Keeper of Enchanted Rooms by Charlie N. Holmberg

While the plot is predictable, and the setting (a fictional island in the very real Narragansett Bay, with some excursions to Portsmouth and Boston) didn’t have as much of a strong sense of place as I wanted/expected, and the characters talk like they’re from now, not 1846, I was still charmed by this book, which I found to be a fast-paced comfort read.

I like the world-building and the set-up of the magical systems: in this world, some people have magic and some don’t, and those who do may not have a lot of it, but may have talents in one or more of the eleven magical doctrines. Each doctrine is some kind of magic (e.g. kinetic magic involves movement/force) and each one has some kind of repercussion/side effect for the person using it (e.g. use of kinetic magic results in temporary stiffness). But it’s not only people who can be magical: houses can be magical too, and may need special care to keep things comfortable for their inhabitants.

At the start of the book, it’s 1846 and Merritt Fernsby learns he’s inherited a house from his maternal grandmother—despite having been disowned by his father and being estranged from his parents and siblings. The lawyer says the house hasn’t been inhabited since 1737, and is apparently haunted, so when Merritt goes to check it out he expects a crumbling ruin. Which isn’t what he finds at all: the house is in good condition, though strange things do start happening almost as soon as he arrives. Enter Hulda Larkin, from the Boston Institute for the Keeping of Enchanted Rooms, who has been sent to study the house, determine the source(s) of its magic, and hire staff for its upkeep. Which brings me to the other things I like about this book: the characters and their interactions with each other, Hulda and Merritt especially but the house (and its magic) as well.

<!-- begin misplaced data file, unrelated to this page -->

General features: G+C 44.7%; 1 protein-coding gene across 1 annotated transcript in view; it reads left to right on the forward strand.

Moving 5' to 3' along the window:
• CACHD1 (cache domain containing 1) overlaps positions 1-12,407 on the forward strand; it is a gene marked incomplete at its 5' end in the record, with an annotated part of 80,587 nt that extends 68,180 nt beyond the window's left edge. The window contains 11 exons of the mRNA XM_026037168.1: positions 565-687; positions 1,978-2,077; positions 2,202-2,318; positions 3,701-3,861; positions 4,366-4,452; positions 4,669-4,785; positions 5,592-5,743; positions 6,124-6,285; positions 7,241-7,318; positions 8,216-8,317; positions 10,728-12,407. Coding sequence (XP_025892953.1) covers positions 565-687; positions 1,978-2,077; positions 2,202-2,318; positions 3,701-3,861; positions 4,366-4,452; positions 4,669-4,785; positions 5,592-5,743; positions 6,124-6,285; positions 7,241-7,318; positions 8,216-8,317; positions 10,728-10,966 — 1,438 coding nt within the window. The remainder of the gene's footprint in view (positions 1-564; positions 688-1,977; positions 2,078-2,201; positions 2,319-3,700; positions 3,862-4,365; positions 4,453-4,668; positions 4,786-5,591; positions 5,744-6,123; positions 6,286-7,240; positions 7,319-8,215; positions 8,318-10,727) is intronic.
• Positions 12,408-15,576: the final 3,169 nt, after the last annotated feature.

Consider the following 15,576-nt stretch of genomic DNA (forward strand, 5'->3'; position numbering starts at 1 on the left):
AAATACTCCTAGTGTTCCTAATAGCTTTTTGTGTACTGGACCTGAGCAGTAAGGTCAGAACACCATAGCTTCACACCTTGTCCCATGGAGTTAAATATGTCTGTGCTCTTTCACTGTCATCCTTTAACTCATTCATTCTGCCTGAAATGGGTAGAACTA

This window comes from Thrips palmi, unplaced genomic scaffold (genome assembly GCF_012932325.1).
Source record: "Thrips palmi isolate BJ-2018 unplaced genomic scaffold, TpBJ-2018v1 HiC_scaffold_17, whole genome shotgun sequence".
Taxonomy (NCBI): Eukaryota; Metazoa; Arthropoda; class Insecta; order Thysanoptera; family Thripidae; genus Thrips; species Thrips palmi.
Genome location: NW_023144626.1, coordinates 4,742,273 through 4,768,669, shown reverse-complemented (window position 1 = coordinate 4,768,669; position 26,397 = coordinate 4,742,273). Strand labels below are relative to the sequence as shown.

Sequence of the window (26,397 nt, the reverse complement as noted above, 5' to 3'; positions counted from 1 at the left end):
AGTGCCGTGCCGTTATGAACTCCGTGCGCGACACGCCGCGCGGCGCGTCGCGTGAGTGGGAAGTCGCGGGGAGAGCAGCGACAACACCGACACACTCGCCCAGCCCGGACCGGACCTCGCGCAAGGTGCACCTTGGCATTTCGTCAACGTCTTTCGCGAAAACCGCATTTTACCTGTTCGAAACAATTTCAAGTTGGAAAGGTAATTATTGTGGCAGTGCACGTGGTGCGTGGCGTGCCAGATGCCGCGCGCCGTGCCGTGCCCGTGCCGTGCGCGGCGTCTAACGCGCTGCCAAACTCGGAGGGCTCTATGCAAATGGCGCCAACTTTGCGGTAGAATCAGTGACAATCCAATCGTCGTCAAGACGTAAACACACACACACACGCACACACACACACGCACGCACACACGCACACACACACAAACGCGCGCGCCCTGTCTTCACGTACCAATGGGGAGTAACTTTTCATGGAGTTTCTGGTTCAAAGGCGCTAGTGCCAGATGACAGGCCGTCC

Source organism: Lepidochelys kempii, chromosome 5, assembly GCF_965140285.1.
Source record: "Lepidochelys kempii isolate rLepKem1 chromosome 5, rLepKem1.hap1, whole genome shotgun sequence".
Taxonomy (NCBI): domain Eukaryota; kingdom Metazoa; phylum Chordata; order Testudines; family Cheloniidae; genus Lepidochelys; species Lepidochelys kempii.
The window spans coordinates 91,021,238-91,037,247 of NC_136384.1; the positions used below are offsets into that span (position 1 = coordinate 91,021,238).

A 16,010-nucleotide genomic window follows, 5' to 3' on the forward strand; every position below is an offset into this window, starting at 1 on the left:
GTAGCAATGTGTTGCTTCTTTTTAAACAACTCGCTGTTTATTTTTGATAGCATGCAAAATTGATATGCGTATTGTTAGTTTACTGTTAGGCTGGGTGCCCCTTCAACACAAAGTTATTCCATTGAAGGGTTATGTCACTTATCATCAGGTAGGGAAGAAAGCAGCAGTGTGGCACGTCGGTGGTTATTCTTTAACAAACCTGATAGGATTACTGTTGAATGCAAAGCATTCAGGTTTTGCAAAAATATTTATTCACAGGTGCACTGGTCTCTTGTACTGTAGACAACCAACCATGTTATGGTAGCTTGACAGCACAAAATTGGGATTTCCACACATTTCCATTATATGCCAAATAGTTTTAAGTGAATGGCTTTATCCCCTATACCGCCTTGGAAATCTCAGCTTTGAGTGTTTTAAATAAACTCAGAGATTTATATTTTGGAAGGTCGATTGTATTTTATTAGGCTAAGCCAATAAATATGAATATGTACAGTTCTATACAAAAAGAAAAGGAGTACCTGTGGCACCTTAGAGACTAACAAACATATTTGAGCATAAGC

As for the plot: as previously mentioned, it’s fairly predictable. There’s a villain—a power-hungry magician who wants more magic than he naturally has, and figures out a way to get it—and it’s pretty clear how that story will go. And it’s pretty clear how Hulda and Merritt’s story will go, too: he’s a writer, and at one point when Hulda reads his latest novel-in-progress, she gives him this advice: “If you don’t intend for the couple to have a happy ending, then don’t involve them with each other at all.” While that philosophy may not make for great literature, it does make for a sweet romance, which is apparently just what I was in the mood for.






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